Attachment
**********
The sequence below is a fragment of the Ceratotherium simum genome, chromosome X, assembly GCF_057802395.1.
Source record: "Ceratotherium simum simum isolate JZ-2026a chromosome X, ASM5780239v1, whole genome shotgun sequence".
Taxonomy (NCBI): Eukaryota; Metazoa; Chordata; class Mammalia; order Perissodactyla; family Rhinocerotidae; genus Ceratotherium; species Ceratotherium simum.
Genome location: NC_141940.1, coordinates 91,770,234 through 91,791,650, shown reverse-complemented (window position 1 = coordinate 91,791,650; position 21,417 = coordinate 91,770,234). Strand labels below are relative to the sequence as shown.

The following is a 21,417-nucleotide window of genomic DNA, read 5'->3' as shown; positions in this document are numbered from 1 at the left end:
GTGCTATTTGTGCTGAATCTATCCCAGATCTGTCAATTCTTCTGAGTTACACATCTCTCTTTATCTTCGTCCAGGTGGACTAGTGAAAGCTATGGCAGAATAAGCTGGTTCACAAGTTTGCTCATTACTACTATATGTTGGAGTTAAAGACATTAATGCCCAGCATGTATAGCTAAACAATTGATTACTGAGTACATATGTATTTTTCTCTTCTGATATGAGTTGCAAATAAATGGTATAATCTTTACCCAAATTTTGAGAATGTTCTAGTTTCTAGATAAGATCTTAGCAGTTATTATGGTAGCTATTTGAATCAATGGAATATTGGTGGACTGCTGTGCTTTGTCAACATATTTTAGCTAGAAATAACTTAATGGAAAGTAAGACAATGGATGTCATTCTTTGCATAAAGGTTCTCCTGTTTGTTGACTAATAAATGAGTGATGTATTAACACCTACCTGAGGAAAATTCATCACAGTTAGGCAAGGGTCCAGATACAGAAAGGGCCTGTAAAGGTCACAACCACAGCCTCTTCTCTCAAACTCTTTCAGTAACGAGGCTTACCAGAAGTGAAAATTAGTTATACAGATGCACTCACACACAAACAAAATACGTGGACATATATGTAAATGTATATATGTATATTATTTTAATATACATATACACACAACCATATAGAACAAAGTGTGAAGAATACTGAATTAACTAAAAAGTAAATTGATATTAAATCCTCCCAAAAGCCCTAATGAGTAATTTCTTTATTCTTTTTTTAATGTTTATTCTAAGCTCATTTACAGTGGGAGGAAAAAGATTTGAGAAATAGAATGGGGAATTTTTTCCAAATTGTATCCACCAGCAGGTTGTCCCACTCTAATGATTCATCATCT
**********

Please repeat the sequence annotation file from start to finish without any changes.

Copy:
The sequence below is a fragment of the Ceratotherium simum genome, chromosome X, assembly GCF_057802395.1.
Source record: "Ceratotherium simum simum isolate JZ-2026a chromosome X, ASM5780239v1, whole genome shotgun sequence".
Taxonomy (NCBI): Eukaryota; Metazoa; Chordata; class Mammalia; order Perissodactyla; family Rhinocerotidae; genus Ceratotherium; species Ceratotherium simum.
Genome location: NC_141940.1, coordinates 91,770,234 through 91,791,650, shown reverse-complemented (window position 1 = coordinate 91,791,650; position 21,417 = coordinate 91,770,234). Strand labels below are relative to the sequence as shown.

The following is a 21,417-nucleotide window of genomic DNA, read 5'->3' as shown; positions in this document are numbered from 1 at the left end:
GTGCTATTTGTGCTGAATCTATCCCAGATCTGTCAATTCTTCTGAGTTACACATCTCTCTTTATCTTCGTCCAGGTGGACTAGTGAAAGCTATGGCAGAATAAGCTGGTTCACAAGTTTGCTCATTACTACTATATGTTGGAGTTAAAGACATTAATGCCCAGCATGTATAGCTAAACAATTGATTACTGAGTACATATGTATTTTTCTCTTCTGATATGAGTTGCAAATAAATGGTATAATCTTTACCCAAATTTTGAGAATGTTCTAGTTTCTAGATAAGATCTTAGCAGTTATTATGGTAGCTATTTGAATCAATGGAATATTGGTGGACTGCTGTGCTTTGTCAACATATTTTAGCTAGAAATAACTTAATGGAAAGTAAGACAATGGATGTCATTCTTTGCATAAAGGTTCTCCTGTTTGTTGACTAATAAATGAGTGATGTATTAACACCTACCTGAGGAAAATTCATCACAGTTAGGCAAGGGTCCAGATACAGAAAGGGCCTGTAAAGGTCACAACCACAGCCTCTTCTCTCAAACTCTTTCAGTAACGAGGCTTACCAGAAGTGAAAATTAGTTATACAGATGCACTCACACACAAACAAAATACGTGGACATATATGTAAATGTATATATGTATATTATTTTAATATACATATACACACAACCATATAGAACAAAGTGTGAAGAATACTGAATTAACTAAAAAGTAAATTGATATTAAATCCTCCCAAAAGCCCTAATGAGTAATTTCTTTATTCTTTTTTTAATGTTTATTCTAAGCTCATTTACAGTGGGAGGAAAAAGATTTGAGAAATAGAATGGGGAATTTTTTCCAAATTGTATCCACCAGCAGGTTGTCCCACTCTAATGATTCATCATCT